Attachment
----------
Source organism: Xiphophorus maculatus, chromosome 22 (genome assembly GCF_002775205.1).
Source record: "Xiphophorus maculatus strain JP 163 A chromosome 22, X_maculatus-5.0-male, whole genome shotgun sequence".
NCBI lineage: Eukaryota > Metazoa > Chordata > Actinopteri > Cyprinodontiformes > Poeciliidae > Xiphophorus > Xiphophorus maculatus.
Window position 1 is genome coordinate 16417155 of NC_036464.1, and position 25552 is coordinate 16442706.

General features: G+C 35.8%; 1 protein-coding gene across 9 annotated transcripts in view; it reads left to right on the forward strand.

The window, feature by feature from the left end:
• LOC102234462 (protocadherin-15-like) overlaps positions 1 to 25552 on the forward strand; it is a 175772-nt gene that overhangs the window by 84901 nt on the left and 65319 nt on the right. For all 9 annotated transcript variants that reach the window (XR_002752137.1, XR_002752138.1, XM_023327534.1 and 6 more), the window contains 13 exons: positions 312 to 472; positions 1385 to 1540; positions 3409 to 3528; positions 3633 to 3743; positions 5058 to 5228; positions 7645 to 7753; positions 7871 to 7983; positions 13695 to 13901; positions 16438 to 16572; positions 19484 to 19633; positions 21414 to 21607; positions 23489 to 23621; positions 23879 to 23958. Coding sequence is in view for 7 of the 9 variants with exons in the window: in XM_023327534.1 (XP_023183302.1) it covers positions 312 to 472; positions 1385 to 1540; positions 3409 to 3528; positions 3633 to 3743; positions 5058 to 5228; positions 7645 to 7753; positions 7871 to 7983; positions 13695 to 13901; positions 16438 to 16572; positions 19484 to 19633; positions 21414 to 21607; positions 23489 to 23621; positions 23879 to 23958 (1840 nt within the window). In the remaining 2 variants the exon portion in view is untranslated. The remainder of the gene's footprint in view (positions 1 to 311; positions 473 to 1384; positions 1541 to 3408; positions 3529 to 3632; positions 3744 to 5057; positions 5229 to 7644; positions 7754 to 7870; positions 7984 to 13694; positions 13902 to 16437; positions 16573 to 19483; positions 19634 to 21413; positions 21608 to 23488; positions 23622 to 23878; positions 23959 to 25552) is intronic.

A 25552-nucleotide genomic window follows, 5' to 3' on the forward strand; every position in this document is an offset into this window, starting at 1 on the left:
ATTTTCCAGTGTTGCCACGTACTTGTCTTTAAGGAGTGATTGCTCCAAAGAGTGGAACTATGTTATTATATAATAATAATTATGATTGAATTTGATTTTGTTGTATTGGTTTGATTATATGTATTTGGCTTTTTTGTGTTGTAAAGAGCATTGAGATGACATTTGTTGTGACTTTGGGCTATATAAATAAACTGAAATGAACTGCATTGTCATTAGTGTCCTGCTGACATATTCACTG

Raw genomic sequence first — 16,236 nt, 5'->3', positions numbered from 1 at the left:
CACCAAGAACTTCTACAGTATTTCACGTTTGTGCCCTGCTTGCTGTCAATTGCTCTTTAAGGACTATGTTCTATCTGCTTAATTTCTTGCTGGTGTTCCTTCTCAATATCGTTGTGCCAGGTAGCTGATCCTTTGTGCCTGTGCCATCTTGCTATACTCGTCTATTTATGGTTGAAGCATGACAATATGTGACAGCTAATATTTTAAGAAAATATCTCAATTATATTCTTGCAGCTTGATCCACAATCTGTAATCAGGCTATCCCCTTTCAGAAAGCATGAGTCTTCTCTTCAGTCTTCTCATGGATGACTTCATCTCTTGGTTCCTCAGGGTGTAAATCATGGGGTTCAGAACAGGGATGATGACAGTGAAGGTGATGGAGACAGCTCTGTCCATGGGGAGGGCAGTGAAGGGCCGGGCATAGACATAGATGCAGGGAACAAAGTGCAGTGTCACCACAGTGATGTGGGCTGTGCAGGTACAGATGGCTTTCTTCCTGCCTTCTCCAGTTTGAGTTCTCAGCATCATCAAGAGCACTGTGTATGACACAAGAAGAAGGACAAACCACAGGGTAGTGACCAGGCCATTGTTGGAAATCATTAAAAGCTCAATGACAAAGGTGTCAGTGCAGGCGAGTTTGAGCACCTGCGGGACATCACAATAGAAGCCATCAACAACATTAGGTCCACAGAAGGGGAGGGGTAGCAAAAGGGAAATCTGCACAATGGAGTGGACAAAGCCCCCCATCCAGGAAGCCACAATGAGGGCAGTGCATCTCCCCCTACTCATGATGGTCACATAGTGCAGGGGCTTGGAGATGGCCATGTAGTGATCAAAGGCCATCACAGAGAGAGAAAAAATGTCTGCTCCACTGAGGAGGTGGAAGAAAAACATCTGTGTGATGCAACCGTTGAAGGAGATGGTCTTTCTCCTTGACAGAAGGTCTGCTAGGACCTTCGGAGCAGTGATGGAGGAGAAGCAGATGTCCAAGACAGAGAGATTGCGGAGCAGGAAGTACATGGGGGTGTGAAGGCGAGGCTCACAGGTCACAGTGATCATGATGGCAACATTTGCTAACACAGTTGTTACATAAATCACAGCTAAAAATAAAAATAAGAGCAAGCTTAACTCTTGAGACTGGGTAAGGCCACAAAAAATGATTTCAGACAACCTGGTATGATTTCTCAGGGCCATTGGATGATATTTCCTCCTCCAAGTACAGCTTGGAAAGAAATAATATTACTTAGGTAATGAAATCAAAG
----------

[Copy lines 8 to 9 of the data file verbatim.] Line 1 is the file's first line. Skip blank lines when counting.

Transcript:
A 25552-nucleotide genomic window follows, 5' to 3' on the forward strand; every position in this document is an offset into this window, starting at 1 on the left:
ATTTTCCAGTGTTGCCACGTACTTGTCTTTAAGGAGTGATTGCTCCAAAGAGTGGAACTATGTTATTATATAATAATAATTATGATTGAATTTGATTTTGTTGTATTGGTTTGATTATATGTATTTGGCTTTTTTGTGTTGTAAAGAGCATTGAGATGACATTTGTTGTGACTTTGGGCTATATAAATAAACTGAAATGAACTGCATTGTCATTAGTGTCCTGCTGACATATTCACTG